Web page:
Flag of England.svg 1995 Umbro Cup Third place3rd302156
Flag of Hong Kong 1959.svg 1996 Carlsberg Cup Winners1st211021
Flag of Thailand.svg 1997 King's Cup Winners1st431061
Flag of Thailand.svg 2001 King's Cup Winners1st422093
Flag of Thailand.svg 2003 King's Cup Winners1st4310124
Flag of Hong Kong.svg 2004 Carlsberg Cup Third place3rd210133
Flag of Cyprus.svg 2011 Cyprus Cup Runners-up2nd211031
Flag of Thailand.svg 2013 King's Cup Winners1st211041
Total12 titles46261289845
*Draws include knockout matches decided on penalty kicks.
**Gold background color indicates that the tournament was won.
***Red border color indicates tournament was held on home soil.

Titles

CompetitionGold medal icon.svgSilver medal icon.svgBronze medal icon.svgTotal
World Cup 0123
European Championship 0011
Olympic Games 1023
Total1157

Major titles

Minor titles

All-time record

The following table shows Sweden's all-time international record. [18] The abandoned match against Denmark on 2 June 2007 here counts as a draw.

Statistics updated as of 23 March 2019.

*Draws include knockout matches decided on penalty shoot-out.

Matches not counted as international matches by FIFA

This is a list of matches that the Swedish FA counts as official international matches, but not FIFA. [19] All these matches are included in the table above.

Results and fixtures

2018

2019

Players

Current squad

The following 23 players have been called up for the UEFA UEFA Euro 2020 qualifying matches against Romania on 23 March 2019 and against Norway on 26 March 2019. [20]

Caps and goals updated as of 26 March 2019 after the match against Norway.

No.Pos.PlayerDate of birth (age)CapsGoalsClub
11 GK Robin Olsen (1990-01-08) 8 January 1990 (age 29)290 Flag of Italy.svg Roma
121 GK Karl-Johan Johnsson (1990-01-28) 28 January 1990 (age 29)70 Flag of France.svg Guingamp
231 GK Kristoffer Nordfeldt (1989-06-23) 23 June 1989 (age 29)100 Flag of Wales (1959-present).svg Swansea City

22 DF Mikael Lustig (1986-12-13) 13 December 1986 (age 32)756 Flag of Scotland.svg Celtic
32 DF Filip Helander (1993-04-22) 22 April 1993 (age 25)80 Flag of Italy.svg Bologna
42 DF Andreas Granqvist (captain) (1985-04-16) 16 April 1985 (age 33)839 Flag of Sweden.svg Helsingborgs IF
62 DF Ludwig Augustinsson (1994-04-21) 21 April 1994 (age 24)261 Flag of Germany.svg Werder Bremen
142 DF Anton Tinnerholm (1991-02-26) 26 February 1991 (age 28)90 Flag of the United States.svg New York City
162 DF Emil Krafth (1994-08-02) 2 August 1994 (age 24)200 Flag of France.svg Amiens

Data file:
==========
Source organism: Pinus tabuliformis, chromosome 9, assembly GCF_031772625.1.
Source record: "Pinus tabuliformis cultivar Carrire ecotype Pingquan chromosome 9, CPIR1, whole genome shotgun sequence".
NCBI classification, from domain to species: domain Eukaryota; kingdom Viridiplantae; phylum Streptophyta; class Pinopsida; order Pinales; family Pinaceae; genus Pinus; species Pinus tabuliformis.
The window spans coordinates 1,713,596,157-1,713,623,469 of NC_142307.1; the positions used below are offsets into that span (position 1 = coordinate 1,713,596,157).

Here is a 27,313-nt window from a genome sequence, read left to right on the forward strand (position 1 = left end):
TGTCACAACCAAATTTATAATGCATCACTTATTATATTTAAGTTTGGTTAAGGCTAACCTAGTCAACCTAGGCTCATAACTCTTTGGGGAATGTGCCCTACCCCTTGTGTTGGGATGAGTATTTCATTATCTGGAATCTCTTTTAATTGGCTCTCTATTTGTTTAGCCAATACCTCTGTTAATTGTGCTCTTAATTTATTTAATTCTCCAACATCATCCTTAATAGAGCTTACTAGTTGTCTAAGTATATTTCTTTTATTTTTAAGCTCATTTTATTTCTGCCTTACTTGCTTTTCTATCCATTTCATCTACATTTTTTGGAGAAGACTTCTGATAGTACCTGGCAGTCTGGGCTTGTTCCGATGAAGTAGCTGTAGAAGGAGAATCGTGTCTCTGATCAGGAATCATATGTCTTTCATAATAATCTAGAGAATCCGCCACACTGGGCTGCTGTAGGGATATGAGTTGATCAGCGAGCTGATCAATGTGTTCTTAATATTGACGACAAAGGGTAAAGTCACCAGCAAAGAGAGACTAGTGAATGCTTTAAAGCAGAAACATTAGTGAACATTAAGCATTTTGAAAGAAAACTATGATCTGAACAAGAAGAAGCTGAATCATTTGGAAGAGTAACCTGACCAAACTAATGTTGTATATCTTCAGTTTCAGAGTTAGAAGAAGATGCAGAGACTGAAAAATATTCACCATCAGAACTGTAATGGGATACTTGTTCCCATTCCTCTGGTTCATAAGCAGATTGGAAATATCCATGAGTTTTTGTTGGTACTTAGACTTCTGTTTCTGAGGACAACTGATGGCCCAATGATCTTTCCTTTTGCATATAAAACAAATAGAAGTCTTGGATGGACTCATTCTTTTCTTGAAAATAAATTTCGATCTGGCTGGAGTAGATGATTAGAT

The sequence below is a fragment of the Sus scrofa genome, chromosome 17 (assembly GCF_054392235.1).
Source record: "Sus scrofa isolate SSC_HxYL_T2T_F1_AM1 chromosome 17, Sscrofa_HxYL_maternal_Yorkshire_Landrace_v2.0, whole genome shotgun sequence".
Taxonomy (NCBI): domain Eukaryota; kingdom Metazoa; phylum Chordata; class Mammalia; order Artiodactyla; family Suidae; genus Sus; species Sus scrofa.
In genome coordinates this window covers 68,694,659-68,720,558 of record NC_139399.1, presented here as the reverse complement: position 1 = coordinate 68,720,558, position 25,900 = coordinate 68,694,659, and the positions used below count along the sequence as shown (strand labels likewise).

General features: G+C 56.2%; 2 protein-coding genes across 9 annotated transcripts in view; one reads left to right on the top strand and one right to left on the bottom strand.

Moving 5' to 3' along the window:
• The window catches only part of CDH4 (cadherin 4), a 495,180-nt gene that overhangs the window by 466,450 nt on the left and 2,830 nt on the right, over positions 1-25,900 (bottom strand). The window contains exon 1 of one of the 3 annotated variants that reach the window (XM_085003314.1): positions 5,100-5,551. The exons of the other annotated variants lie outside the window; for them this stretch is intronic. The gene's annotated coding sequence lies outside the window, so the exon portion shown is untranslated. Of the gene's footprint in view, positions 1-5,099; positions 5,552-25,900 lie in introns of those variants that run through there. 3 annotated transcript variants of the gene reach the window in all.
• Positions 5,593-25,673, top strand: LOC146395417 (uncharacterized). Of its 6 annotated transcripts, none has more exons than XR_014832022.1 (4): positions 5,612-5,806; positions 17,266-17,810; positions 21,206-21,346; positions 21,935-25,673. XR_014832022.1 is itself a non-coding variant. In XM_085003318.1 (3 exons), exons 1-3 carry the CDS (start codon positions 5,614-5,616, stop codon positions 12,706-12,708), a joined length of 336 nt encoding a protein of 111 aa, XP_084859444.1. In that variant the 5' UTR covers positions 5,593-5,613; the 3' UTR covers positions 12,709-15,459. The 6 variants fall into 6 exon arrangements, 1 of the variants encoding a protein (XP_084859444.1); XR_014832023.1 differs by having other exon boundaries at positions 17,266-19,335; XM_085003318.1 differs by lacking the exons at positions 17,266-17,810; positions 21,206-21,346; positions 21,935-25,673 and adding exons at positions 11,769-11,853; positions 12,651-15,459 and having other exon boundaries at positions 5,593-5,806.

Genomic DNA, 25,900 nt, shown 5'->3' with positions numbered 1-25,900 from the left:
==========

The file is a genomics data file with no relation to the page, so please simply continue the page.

182 DF Sotirios Papagiannopoulos (1990-09-05) 5 September 1990 (age 28)40 Flag of Denmark.svg Copenhagen

53 MF Alexander Fransson (1994-04-02) 2 April 1994 (age 25)80 Flag of Sweden.svg IFK Norrköping
73 MF Sebastian Larsson (vice captain) (1985-06-06) 6 June 1985 (age 33)1116 Flag of Sweden.svg AIK
83 MF Albin Ekdal (1989-07-28) 28 July 1989 (age 29)430 Flag of Italy.svg Sampdoria
133 MF Gustav Svensson (1987-02-07) 7 February 1987 (age 32)220 Flag of the United States.svg Seattle Sounders
153 MF Sam Larsson (1993-04-10) 10 April 1993 (age 26)41 Flag of the Netherlands.svg Feyenoord
203 MF Kristoffer Olsson (1995-06-30) 30 June 1995 (age 23)70 Flag of Russia.svg Krasnodar
213 MF Jimmy Durmaz (1989-03-22) 22 March 1989 (age 30)483 Flag of France.svg Toulouse
223 MF Ken Sema (1993-09-30) 30 September 1993 (age 25)60 Flag of England.svg Watford

94 FW Marcus Berg (1986-08-17) 17 August 1986 (age 32)6919 Flag of the United Arab Emirates.svg Al Ain
104 FW Alexander Isak (1999-09-21) 21 September 1999 (age 19)41 Flag of the Netherlands.svg Willem II
114 FW Robin Quaison (1993-10-09) 9 October 1993 (age 25)84 Flag of Germany.svg Mainz 05
174 FW Viktor Claesson (1992-01-02) 2 January 1992 (age 27)356 Flag of Russia.svg Krasnodar
194 FW Sebastian Andersson (1991-07-15) 15 July 1991 (age 27)52 Flag of Germany.svg Union Berlin

Recent call-ups

The following players have also been called up to the Sweden squad within the last twelve months.

Pos.PlayerDate of birth (age)CapsGoalsClubLatest call-up
GK Jacob Rinne (1993-06-20) 20 June 1993 (age 25)30 Flag of Denmark.svg AaB v. Flag of Iceland.svg  Iceland , 11 January 2019
GK Oscar Linnér (1997-02-23) 23 February 1997 (age 22)10 Flag of Sweden.svg AIK v. Flag of Iceland.svg  Iceland , 11 January 2019
GK Isak Pettersson (1997-06-06) 6 June 1997 (age 21)10 Flag of Sweden.svg IFK Norrköping v. Flag of Iceland.svg  Iceland , 11 January 2019

DF Victor Lindelöf (1994-07-17) 17 July 1994 (age 24)292 Flag of England.svg Manchester United v. Flag of Norway.svg  Norway , 26 March 2019 WD
DF Pontus Jansson (1991-02-13) 13 February 1991 (age 28)200 Flag of England.svg Leeds United v. Flag of Norway.svg  Norway , 26 March 2019 WD
DF Alexander Milošević (1992-01-30) 30 January 1992 (age 27)70 Flag of England.svg Nottingham Forest v. Flag of Iceland.svg  Iceland , 11 January 2019